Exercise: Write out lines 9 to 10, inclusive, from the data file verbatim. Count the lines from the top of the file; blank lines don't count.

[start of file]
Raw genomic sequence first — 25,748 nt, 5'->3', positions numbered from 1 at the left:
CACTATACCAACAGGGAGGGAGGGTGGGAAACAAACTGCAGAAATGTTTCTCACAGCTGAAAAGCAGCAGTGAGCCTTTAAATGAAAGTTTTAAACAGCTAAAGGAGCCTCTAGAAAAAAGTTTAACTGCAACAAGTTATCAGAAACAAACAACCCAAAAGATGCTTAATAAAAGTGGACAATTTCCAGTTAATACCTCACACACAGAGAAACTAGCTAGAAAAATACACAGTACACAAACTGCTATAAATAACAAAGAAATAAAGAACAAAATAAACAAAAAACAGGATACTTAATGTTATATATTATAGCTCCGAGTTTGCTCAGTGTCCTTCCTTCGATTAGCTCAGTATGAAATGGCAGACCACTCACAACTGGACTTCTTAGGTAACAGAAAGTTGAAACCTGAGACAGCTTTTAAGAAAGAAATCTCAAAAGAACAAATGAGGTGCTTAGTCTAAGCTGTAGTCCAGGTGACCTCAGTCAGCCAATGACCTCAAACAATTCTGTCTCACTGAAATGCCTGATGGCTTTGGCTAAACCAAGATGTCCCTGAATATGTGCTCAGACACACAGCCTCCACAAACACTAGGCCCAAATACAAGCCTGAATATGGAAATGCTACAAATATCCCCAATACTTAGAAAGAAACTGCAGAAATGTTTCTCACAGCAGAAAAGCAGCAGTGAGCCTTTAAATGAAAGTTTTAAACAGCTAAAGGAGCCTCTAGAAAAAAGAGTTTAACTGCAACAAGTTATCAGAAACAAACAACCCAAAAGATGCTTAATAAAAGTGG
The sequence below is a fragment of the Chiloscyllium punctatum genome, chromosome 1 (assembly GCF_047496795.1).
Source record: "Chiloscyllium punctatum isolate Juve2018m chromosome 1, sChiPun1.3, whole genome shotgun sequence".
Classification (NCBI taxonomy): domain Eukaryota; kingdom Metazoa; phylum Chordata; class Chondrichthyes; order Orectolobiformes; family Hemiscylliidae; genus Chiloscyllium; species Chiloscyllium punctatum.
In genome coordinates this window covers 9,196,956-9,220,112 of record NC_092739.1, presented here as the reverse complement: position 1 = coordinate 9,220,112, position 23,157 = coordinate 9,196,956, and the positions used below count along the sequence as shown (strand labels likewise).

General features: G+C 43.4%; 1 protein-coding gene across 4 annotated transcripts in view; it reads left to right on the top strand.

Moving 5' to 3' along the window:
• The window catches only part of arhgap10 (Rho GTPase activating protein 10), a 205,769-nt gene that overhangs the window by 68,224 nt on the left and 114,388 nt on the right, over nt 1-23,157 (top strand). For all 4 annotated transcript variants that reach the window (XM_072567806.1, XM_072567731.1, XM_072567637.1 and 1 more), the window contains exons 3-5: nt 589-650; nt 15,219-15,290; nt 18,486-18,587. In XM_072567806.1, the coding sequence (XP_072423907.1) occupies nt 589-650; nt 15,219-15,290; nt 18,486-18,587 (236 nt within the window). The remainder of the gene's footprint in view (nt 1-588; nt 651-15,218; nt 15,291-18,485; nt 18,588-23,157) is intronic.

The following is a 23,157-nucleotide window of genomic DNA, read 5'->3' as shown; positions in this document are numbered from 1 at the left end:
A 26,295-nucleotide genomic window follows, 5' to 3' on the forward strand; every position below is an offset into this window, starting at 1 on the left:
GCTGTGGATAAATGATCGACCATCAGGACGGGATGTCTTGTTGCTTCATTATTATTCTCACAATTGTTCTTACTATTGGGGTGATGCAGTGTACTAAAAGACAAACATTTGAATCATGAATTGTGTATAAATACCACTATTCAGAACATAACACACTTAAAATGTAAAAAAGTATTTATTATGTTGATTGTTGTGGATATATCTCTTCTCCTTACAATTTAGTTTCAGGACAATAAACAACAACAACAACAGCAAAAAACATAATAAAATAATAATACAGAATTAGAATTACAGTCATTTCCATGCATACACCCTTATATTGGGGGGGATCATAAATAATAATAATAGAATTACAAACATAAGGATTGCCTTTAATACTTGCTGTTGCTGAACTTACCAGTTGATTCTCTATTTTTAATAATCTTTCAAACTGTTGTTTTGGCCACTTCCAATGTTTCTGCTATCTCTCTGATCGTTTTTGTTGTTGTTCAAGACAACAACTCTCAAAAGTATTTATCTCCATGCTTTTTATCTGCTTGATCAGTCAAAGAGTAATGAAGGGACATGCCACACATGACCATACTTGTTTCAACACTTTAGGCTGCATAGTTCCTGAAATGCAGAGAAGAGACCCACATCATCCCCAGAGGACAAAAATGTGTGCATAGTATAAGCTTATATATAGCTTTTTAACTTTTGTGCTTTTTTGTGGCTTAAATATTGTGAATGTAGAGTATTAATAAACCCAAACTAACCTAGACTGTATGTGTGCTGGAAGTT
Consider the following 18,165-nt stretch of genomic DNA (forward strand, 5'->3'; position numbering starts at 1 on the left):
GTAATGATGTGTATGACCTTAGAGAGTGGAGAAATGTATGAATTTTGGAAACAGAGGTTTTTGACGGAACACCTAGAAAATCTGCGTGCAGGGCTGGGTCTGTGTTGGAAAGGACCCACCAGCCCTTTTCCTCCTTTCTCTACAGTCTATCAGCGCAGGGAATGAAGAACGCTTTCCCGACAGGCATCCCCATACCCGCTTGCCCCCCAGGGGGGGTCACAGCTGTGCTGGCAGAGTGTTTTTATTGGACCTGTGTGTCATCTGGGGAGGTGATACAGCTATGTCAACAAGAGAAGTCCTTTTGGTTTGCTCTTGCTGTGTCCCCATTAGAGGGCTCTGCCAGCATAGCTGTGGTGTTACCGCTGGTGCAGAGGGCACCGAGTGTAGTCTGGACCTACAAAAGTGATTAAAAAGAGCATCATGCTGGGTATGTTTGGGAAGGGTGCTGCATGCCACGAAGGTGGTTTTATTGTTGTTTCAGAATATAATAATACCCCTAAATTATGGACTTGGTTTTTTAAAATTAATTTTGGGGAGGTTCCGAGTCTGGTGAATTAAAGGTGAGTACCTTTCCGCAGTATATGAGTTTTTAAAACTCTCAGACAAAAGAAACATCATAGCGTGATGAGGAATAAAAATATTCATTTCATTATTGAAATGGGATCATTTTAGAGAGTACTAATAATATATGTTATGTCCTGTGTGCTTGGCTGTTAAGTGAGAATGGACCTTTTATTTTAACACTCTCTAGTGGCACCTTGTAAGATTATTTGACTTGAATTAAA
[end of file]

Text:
• The window catches only part of arhgap10 (Rho GTPase activating protein 10), a 205,769-nt gene that overhangs the window by 68,224 nt on the left and 114,388 nt on the right, over nt 1-23,157 (top strand). For all 4 annotated transcript variants that reach the window (XM_072567806.1, XM_072567731.1, XM_072567637.1 and 1 more), the window contains exons 3-5: nt 589-650; nt 15,219-15,290; nt 18,486-18,587. In XM_072567806.1, the coding sequence (XP_072423907.1) occupies nt 589-650; nt 15,219-15,290; nt 18,486-18,587 (236 nt within the window). The remainder of the gene's footprint in view (nt 1-588; nt 651-15,218; nt 15,291-18,485; nt 18,588-23,157) is intronic.

The following is a 23,157-nucleotide window of genomic DNA, read 5'->3' as shown; positions in this document are numbered from 1 at the left end: